by Sara Etgen-Baker
I learned to cook standing alongside Mother but often complained about her cramped, cracker box kitchen. “I hate cooking in here! There’s not enough room to do anything!” Mother stopped what she was doing; grabbed her wet dish towel; and snapped it on my buttocks. “Don’t be so fussy!”
Despite its cramped quarters, I loved being in Mother’s kitchen and cooking with her. The first thing she taught me was how to read a recipe, measure ingredients, and make chocolate chip cookies. The recipe was simple enough for an 8-year old; before long I knew the recipe by heart.
One day while preparing dinner, a special delivery package arrived. Mother stopped what she was doing and tore open the package. “Oh my! It’s my mother’s recipe file box!” She gingerly opened the recipe box and sniffed its contents. “It smells just like my mother’s kitchen!”
Over the next several hours Mother and I sat at her kitchen table pouring over the box’s contents. The yellowed cards were dog-eared, stained, and written in Granny’s penmanship; the same penmanship I’d seen on the letters, cards, and notes she’d sent me. The cards were spattered with grease stains and marked with thumbprints. And the hand in which they were written had visibly changed between the first recipe and the latter ones.
As my fingers graced the same cards hers had many years ago, I remembered watching Granny while she cooked in her kitchen. She rarely used her recipe cards. Yet when Mother and I cooked in her cracker box kitchen, we often referred to Granny’s recipe cards. Frequently, though, the cards just listed the ingredients without exact quantities; and all too often the recipe’s vague language frustrated me. “Mother, what does ‘use enough flour to make stiff dough’ mean?’ Exactly how much is ‘a pinch of salt?’ What is a ‘scant of this?’ How much is ‘a spoonful?’ What does ‘simmer until it smells heavenly’ mean?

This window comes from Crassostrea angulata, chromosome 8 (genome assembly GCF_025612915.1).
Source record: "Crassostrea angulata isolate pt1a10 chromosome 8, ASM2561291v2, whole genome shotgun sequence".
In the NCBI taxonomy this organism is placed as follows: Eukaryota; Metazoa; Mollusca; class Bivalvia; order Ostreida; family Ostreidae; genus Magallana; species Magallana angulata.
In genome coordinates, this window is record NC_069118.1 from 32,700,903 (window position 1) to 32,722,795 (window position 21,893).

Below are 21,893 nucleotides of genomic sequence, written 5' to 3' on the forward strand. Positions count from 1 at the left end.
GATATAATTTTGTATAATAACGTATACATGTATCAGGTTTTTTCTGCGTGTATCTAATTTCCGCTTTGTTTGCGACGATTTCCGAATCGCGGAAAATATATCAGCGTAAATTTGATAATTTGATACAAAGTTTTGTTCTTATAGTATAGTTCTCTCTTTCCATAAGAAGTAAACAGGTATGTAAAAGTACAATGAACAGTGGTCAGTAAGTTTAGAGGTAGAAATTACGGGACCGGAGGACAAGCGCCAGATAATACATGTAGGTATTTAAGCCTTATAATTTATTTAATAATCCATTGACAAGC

“Recipes aren’t meant to be precise; they’re merely meant to jog the memory of how to make those dishes.”
“But you know the recipes by heart so why do you keep the cards?”
“I want to study the original recipe,” she murmured blinking back the tears, “I can’t explain it to you.” She turned away from me and continued cooking.
Frequently, I watched Mother take out a single recipe card and linger over it. I was young and didn’t yet understand what the cards meant to her. Later, I realized that Mother probably just wanted to hear Granny’s voice and remember the past.
Like Mother, I occasionally long for the past and yearn to be with her. I close my eyes and find myself back in her cracker box kitchen. I re-create her chocolate chip cookies from memory; remove them from my oven; and eat one savoring the warm, buttery goodness and the delicious feel of gooey chocolate slowly melting in my mouth. And I swear I hear Mother whispering, “See! You didn’t need the recipe!”
A teacher’s unexpected whisper, “You’ve got writing talent,” ignited Sara’s writing desire. Sara ignored that whisper and pursued a different career but eventually, she re-discovered her inner writer and began writing.
Her manuscripts have been published in anthologies and magazines including Chicken Soup for the Soul, Guideposts, Times They Were A Changing, and Wisdom Has a Voice.